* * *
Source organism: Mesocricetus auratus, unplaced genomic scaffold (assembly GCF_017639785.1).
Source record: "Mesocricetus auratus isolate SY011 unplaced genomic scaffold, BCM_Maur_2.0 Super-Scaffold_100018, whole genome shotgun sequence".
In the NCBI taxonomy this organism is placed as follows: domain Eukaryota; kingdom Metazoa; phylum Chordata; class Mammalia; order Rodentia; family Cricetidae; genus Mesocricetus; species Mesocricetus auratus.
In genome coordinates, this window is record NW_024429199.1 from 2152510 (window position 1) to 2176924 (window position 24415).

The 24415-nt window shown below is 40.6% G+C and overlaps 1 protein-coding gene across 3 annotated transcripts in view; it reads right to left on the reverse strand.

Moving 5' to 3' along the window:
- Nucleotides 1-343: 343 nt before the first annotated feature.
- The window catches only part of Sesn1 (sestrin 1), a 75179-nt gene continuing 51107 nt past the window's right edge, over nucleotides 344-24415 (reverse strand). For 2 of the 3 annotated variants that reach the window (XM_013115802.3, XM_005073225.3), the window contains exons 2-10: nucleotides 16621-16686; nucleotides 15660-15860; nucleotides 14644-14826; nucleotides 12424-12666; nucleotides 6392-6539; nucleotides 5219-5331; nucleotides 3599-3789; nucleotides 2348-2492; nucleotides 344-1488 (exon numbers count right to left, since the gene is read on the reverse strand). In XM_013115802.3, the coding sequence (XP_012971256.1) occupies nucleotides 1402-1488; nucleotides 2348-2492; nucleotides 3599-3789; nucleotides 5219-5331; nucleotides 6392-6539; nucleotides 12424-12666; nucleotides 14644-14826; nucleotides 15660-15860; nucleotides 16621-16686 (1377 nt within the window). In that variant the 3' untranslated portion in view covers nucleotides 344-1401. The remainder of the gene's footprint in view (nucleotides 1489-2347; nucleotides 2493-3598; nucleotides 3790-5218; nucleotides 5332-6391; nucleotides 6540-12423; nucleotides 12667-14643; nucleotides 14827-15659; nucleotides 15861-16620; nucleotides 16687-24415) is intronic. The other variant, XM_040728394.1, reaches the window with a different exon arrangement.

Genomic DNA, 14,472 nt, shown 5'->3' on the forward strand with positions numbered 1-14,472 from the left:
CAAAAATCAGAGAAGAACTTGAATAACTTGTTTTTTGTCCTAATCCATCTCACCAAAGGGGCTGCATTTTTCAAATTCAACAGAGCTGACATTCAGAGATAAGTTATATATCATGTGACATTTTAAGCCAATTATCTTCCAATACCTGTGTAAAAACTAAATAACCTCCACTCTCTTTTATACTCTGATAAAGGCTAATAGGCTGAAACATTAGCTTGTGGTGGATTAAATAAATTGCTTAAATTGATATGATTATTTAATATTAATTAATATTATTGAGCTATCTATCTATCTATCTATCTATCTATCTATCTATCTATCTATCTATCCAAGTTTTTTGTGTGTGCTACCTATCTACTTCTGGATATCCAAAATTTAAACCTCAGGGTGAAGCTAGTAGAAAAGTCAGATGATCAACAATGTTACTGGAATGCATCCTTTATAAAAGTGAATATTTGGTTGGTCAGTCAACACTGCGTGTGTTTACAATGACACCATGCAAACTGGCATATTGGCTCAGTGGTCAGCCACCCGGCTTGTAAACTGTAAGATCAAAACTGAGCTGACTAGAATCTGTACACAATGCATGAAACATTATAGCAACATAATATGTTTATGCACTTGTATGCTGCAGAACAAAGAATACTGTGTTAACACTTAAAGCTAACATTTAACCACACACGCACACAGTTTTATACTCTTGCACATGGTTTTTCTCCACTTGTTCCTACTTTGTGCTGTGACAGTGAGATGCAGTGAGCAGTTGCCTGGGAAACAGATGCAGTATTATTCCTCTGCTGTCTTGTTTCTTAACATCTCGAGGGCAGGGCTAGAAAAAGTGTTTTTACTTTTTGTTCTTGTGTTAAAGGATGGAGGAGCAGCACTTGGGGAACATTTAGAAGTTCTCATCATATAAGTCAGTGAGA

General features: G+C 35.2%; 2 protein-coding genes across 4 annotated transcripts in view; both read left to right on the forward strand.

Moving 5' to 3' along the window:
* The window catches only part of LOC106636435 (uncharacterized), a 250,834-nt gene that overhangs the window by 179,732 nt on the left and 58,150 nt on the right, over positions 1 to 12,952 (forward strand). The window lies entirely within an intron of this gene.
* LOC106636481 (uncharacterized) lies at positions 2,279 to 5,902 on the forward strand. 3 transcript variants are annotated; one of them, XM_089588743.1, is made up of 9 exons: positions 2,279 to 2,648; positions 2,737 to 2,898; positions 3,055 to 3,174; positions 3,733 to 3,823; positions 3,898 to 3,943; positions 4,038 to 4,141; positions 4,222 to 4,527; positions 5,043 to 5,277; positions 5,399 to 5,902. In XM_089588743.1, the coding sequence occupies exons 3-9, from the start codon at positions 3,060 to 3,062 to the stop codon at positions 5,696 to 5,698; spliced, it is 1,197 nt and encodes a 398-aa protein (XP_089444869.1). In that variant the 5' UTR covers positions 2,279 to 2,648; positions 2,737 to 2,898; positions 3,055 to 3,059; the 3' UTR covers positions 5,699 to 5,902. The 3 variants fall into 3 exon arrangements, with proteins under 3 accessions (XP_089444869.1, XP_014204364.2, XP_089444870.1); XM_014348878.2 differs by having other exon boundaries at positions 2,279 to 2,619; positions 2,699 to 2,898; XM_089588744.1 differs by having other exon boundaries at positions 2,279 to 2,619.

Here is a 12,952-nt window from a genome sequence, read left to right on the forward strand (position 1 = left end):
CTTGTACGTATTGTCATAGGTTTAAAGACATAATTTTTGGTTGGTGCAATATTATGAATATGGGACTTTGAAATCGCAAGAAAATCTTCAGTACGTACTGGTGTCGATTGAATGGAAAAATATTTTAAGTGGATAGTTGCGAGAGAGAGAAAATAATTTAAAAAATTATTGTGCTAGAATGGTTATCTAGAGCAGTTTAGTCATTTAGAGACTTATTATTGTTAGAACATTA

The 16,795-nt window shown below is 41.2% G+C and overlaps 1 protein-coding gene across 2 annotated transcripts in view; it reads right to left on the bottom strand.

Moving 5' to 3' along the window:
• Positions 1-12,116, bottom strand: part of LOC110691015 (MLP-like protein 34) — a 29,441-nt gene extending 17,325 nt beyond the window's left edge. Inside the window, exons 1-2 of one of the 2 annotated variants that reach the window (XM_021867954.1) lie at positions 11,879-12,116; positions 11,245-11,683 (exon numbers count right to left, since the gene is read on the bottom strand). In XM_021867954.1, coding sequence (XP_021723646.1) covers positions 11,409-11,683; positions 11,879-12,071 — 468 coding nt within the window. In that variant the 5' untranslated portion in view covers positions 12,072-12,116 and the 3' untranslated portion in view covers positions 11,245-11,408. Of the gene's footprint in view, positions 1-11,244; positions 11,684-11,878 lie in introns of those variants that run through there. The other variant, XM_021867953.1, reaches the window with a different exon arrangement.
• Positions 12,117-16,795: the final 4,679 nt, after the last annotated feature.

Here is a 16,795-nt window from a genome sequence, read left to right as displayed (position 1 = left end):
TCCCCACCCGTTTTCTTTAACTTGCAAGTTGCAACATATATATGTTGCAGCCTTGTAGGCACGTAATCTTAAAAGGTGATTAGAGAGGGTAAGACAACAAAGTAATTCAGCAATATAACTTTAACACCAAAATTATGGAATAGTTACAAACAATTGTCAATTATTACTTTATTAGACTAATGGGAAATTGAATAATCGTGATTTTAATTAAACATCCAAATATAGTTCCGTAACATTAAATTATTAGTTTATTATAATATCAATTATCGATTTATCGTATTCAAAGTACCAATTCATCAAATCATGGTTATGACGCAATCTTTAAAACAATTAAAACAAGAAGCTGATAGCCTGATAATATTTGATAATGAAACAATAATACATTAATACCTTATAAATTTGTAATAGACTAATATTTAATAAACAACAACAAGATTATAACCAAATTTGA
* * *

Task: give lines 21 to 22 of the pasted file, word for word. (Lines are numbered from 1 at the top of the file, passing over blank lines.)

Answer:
Here is a 16,795-nt window from a genome sequence, read left to right as displayed (position 1 = left end):
TCCCCACCCGTTTTCTTTAACTTGCAAGTTGCAACATATATATGTTGCAGCCTTGTAGGCACGTAATCTTAAAAGGTGATTAGAGAGGGTAAGACAACAAAGTAATTCAGCAATATAACTTTAACACCAAAATTATGGAATAGTTACAAACAATTGTCAATTATTACTTTATTAGACTAATGGGAAATTGAATAATCGTGATTTTAATTAAACATCCAAATATAGTTCCGTAACATTAAATTATTAGTTTATTATAATATCAATTATCGATTTATCGTATTCAAAGTACCAATTCATCAAATCATGGTTATGACGCAATCTTTAAAACAATTAAAACAAGAAGCTGATAGCCTGATAATATTTGATAATGAAACAATAATACATTAATACCTTATAAATTTGTAATAGACTAATATTTAATAAACAACAACAAGATTATAACCAAATTTGA